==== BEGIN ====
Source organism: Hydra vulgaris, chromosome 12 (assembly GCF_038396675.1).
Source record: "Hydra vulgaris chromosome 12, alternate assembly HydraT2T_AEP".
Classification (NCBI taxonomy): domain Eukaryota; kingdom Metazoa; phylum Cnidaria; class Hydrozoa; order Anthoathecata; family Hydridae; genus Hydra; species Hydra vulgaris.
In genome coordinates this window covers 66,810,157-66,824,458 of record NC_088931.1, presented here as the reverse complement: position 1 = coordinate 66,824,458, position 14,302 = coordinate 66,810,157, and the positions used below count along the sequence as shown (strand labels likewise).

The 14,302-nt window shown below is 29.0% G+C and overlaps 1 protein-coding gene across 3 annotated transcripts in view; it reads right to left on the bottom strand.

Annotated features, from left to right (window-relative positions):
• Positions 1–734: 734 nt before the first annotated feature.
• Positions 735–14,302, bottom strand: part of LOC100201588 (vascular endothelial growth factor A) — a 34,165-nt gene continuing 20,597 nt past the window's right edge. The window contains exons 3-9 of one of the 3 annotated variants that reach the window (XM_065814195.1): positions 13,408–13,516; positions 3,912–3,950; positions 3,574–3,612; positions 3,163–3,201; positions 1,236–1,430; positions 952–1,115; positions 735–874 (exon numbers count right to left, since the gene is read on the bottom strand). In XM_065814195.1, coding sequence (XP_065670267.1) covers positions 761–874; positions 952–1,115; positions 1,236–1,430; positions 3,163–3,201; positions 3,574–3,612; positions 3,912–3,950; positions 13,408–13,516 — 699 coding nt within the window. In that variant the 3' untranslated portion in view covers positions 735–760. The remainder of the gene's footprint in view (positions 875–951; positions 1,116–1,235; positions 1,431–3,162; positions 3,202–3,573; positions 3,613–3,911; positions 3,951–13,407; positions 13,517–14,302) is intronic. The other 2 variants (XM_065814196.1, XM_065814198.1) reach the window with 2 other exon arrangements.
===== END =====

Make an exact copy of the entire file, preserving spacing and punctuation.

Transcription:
Source organism: Hydra vulgaris, chromosome 12 (assembly GCF_038396675.1).
Source record: "Hydra vulgaris chromosome 12, alternate assembly HydraT2T_AEP".
Classification (NCBI taxonomy): domain Eukaryota; kingdom Metazoa; phylum Cnidaria; class Hydrozoa; order Anthoathecata; family Hydridae; genus Hydra; species Hydra vulgaris.
In genome coordinates this window covers 66,810,157-66,824,458 of record NC_088931.1, presented here as the reverse complement: position 1 = coordinate 66,824,458, position 14,302 = coordinate 66,810,157, and the positions used below count along the sequence as shown (strand labels likewise).

The 14,302-nt window shown below is 29.0% G+C and overlaps 1 protein-coding gene across 3 annotated transcripts in view; it reads right to left on the bottom strand.

Annotated features, from left to right (window-relative positions):
• Positions 1–734: 734 nt before the first annotated feature.
• Positions 735–14,302, bottom strand: part of LOC100201588 (vascular endothelial growth factor A) — a 34,165-nt gene continuing 20,597 nt past the window's right edge. The window contains exons 3-9 of one of the 3 annotated variants that reach the window (XM_065814195.1): positions 13,408–13,516; positions 3,912–3,950; positions 3,574–3,612; positions 3,163–3,201; positions 1,236–1,430; positions 952–1,115; positions 735–874 (exon numbers count right to left, since the gene is read on the bottom strand). In XM_065814195.1, coding sequence (XP_065670267.1) covers positions 761–874; positions 952–1,115; positions 1,236–1,430; positions 3,163–3,201; positions 3,574–3,612; positions 3,912–3,950; positions 13,408–13,516 — 699 coding nt within the window. In that variant the 3' untranslated portion in view covers positions 735–760. The remainder of the gene's footprint in view (positions 875–951; positions 1,116–1,235; positions 1,431–3,162; positions 3,202–3,573; positions 3,613–3,911; positions 3,951–13,407; positions 13,517–14,302) is intronic. The other 2 variants (XM_065814196.1, XM_065814198.1) reach the window with 2 other exon arrangements.